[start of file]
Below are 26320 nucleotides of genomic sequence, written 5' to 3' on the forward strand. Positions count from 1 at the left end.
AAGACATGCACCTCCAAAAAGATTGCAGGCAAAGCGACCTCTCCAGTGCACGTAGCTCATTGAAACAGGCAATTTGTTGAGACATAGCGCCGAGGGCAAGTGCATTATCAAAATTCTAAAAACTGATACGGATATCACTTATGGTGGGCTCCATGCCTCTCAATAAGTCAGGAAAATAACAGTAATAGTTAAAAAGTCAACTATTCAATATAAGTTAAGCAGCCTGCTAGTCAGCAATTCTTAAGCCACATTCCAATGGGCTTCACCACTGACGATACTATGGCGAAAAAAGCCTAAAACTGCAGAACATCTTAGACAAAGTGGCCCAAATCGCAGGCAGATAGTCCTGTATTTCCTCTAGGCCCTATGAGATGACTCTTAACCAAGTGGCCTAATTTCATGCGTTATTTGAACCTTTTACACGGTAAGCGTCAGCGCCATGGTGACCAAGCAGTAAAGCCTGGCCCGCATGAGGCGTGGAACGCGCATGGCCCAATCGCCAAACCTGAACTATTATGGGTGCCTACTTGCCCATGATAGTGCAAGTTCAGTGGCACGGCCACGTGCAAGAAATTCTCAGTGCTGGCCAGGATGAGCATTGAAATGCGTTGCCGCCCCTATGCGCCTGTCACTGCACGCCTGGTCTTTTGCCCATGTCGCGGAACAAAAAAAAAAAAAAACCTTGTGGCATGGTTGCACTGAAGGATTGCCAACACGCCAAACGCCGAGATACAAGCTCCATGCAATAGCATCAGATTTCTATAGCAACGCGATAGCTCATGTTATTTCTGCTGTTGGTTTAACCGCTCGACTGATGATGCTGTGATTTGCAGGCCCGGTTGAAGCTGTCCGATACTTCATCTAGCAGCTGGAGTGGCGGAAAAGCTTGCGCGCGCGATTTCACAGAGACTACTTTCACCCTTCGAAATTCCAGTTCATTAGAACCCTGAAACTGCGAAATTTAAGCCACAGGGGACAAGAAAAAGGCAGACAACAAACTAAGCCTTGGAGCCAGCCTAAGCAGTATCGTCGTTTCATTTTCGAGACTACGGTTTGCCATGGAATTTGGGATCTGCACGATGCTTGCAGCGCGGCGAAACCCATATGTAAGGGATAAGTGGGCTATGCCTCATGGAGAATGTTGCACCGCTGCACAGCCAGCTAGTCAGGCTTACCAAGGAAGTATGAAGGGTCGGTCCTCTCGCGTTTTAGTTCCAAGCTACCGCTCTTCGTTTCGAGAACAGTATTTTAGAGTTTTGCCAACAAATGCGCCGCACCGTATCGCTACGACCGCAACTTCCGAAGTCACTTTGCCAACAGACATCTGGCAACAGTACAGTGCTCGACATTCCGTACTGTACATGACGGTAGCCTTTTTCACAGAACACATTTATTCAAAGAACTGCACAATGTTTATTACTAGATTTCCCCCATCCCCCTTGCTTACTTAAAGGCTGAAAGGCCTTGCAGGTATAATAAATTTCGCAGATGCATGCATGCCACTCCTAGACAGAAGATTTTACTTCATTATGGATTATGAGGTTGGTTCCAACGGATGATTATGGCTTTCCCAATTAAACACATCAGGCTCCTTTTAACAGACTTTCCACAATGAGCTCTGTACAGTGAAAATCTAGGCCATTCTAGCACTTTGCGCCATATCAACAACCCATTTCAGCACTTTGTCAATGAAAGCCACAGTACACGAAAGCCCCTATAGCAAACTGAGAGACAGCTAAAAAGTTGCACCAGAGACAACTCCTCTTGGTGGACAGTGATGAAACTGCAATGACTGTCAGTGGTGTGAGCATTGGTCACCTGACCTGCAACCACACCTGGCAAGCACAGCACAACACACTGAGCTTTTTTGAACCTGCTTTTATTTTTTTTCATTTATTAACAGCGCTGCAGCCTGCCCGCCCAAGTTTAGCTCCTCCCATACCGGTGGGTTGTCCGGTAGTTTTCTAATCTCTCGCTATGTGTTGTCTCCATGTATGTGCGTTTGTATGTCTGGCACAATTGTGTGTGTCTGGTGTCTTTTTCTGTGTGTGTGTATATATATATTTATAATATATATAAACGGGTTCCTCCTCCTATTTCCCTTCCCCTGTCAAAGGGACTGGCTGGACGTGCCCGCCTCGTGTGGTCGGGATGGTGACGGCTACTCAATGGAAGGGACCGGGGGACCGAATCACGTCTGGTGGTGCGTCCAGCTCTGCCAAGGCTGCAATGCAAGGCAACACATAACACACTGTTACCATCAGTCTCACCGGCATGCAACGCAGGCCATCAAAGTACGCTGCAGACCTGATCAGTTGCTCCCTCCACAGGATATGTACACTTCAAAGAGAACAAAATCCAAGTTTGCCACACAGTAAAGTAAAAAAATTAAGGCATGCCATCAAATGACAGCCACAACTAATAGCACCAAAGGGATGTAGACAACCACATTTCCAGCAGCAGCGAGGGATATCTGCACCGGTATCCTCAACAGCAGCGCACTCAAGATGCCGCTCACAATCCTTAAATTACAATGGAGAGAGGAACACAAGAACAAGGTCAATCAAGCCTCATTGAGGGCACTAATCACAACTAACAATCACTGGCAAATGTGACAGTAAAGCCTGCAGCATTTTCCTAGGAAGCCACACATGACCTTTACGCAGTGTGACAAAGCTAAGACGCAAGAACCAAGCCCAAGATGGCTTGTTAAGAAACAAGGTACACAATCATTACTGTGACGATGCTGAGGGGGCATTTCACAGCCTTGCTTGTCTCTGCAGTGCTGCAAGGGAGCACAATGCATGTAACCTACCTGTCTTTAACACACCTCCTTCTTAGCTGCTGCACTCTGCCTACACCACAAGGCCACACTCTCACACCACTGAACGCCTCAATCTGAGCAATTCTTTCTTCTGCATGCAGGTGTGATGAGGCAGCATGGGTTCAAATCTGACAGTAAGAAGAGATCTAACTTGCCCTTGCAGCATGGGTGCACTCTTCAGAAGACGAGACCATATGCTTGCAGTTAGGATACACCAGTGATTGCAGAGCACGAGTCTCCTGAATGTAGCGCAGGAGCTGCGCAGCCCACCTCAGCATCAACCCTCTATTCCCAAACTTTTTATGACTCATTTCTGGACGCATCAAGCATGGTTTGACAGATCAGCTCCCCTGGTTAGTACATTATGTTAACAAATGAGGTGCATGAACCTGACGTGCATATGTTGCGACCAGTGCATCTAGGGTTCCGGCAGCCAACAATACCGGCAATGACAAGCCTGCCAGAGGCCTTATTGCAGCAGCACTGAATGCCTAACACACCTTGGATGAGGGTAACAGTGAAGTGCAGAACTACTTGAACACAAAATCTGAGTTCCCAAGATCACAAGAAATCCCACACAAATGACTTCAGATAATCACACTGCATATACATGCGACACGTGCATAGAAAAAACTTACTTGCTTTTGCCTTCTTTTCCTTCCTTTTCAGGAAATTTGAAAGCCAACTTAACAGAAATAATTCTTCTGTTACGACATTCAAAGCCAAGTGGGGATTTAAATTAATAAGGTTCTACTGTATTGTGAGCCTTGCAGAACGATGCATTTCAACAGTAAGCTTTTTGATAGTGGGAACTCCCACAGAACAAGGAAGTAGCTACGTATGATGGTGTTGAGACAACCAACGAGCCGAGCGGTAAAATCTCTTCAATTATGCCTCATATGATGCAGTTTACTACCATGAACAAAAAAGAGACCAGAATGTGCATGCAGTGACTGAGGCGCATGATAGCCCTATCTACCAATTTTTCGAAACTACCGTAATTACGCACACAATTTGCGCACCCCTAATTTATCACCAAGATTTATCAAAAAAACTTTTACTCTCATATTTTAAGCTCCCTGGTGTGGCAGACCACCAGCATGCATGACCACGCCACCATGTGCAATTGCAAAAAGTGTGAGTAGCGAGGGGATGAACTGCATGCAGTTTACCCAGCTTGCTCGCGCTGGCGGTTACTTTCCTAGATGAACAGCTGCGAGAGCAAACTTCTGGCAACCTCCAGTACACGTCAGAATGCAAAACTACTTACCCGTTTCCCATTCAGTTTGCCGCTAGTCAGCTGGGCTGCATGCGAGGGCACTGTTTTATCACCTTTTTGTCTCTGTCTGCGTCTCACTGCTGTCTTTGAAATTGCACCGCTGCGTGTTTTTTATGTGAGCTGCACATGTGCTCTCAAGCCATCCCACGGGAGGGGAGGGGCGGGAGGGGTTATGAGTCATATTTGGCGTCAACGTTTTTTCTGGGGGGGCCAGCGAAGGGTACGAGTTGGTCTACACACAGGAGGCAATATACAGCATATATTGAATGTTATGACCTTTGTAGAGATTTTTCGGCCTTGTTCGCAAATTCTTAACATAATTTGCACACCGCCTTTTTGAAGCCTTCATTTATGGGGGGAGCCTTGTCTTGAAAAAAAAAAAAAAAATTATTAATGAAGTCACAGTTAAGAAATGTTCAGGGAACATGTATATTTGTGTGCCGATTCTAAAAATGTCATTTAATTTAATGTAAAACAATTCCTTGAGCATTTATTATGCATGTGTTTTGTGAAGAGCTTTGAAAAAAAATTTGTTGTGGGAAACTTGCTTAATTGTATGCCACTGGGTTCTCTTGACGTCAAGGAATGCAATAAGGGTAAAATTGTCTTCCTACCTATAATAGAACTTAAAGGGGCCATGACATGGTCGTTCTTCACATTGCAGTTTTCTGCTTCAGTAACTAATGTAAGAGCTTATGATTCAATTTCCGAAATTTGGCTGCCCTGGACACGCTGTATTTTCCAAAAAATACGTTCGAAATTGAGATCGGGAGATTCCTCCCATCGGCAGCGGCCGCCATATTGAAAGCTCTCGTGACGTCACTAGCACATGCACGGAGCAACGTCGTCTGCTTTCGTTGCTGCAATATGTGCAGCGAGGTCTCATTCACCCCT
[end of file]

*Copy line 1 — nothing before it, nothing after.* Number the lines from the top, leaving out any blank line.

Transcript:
Below are 26320 nucleotides of genomic sequence, written 5' to 3' on the forward strand. Positions count from 1 at the left end.